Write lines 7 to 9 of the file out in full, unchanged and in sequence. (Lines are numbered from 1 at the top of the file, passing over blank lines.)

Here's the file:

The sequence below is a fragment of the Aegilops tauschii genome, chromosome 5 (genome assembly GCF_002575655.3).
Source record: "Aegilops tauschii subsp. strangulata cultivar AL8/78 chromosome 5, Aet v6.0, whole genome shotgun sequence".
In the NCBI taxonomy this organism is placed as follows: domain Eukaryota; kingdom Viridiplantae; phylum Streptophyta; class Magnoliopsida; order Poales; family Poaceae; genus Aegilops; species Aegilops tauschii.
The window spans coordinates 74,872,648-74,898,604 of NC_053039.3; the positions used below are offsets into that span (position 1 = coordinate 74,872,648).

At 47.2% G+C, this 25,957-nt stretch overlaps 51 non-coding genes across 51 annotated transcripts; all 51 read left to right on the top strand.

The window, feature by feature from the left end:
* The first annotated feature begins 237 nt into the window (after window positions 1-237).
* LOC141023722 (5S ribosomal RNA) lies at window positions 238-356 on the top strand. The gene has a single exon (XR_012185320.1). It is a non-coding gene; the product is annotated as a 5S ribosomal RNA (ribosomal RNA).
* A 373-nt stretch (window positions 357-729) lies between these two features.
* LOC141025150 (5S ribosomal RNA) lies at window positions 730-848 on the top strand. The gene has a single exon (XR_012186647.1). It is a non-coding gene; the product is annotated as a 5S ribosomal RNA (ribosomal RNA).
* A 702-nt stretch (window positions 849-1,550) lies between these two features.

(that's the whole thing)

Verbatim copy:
* The first annotated feature begins 237 nt into the window (after window positions 1-237).
* LOC141023722 (5S ribosomal RNA) lies at window positions 238-356 on the top strand. The gene has a single exon (XR_012185320.1). It is a non-coding gene; the product is annotated as a 5S ribosomal RNA (ribosomal RNA).
* A 373-nt stretch (window positions 357-729) lies between these two features.